ALBUQUERQUE, N.M. (KRQE) – 2020 hasn’t been a good year, and to make things worse, the Rio Grande River is in real danger of running out of water. The water management programs that monitor the Rio Grande have had to dip into water reservoirs, just to make do and now water levels are at some of the lowest they’ve seen in years. “Mother nature has dealt us challenge after challenge this year,” said Bureau of Reclamation spokesperson, Mary Carlson.

In Sky News 13 video, you can see the Rio Grande is in bad shape with just patches of water here and there. “If we had to just depend on runoff, things would’ve looked a lot worse than what they do now,” said Bureau of Reclamation’s Water Operations Supervisor, Carolyn Donnelly.

Compared to previous years, the combination of very little runoff water and the lack of rains from the monsoons really hurt the river this year, which made the water flow through Albuquerque one of the worst officials have seen since 2011. But the Bureau of Reclamation did manage to find a way to keep it from drying completely up. “We worked with the state of New Mexico and the conservancy district to release some water from the Albuquerque Water Authority and that helped keep water in the reach between Cochiti and Isleta,” said Donnelly.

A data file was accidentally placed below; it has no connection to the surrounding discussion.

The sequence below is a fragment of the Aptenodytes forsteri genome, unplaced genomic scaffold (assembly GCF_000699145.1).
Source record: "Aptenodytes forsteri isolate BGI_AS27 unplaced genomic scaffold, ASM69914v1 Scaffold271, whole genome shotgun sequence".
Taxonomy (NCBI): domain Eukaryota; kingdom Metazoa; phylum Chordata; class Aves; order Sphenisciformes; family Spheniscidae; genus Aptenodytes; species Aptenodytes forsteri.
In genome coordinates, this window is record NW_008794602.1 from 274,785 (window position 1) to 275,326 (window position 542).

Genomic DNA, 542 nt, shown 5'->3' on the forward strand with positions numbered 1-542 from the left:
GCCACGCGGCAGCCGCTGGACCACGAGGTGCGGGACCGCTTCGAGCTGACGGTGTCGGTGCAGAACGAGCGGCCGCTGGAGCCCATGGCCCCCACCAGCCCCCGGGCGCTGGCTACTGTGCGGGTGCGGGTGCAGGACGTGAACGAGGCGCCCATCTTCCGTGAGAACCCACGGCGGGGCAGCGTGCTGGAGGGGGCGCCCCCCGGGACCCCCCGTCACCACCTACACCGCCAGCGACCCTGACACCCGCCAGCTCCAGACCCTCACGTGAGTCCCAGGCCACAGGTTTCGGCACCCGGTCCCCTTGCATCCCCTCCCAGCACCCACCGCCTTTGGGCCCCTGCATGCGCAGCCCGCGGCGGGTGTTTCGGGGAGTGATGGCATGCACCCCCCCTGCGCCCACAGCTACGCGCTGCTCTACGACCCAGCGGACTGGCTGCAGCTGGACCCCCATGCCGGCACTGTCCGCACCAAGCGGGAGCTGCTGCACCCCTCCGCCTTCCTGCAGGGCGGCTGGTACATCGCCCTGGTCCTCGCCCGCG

They leased about $700,000 dollars worth of water from Albuquerque’s Water Authority to keep the river wet, which is important not only to the natural habitat but the river also provides the irrigation water for farmers. “The farmers have had probably a much longer irrigation season than they would’ve otherwise,” said Donnelly.

They leased the most amount of water from the Water Authority as they could, which is the last amount of water available to help keep the Rio Grande’s water flowing. “We’ve really used all the resources we have and all of our partners have worked very closely and we’re going to continue to work closely but it won’t be unexpected to see flows go a bit lower than they are now,” said Donnelly.

Water management agencies said they’re looking into ways to avoid the river completely drying up, but are only in the preliminary stages right now. If water management didn’t step in this year, the Rio Grande could have been dry as early as July.

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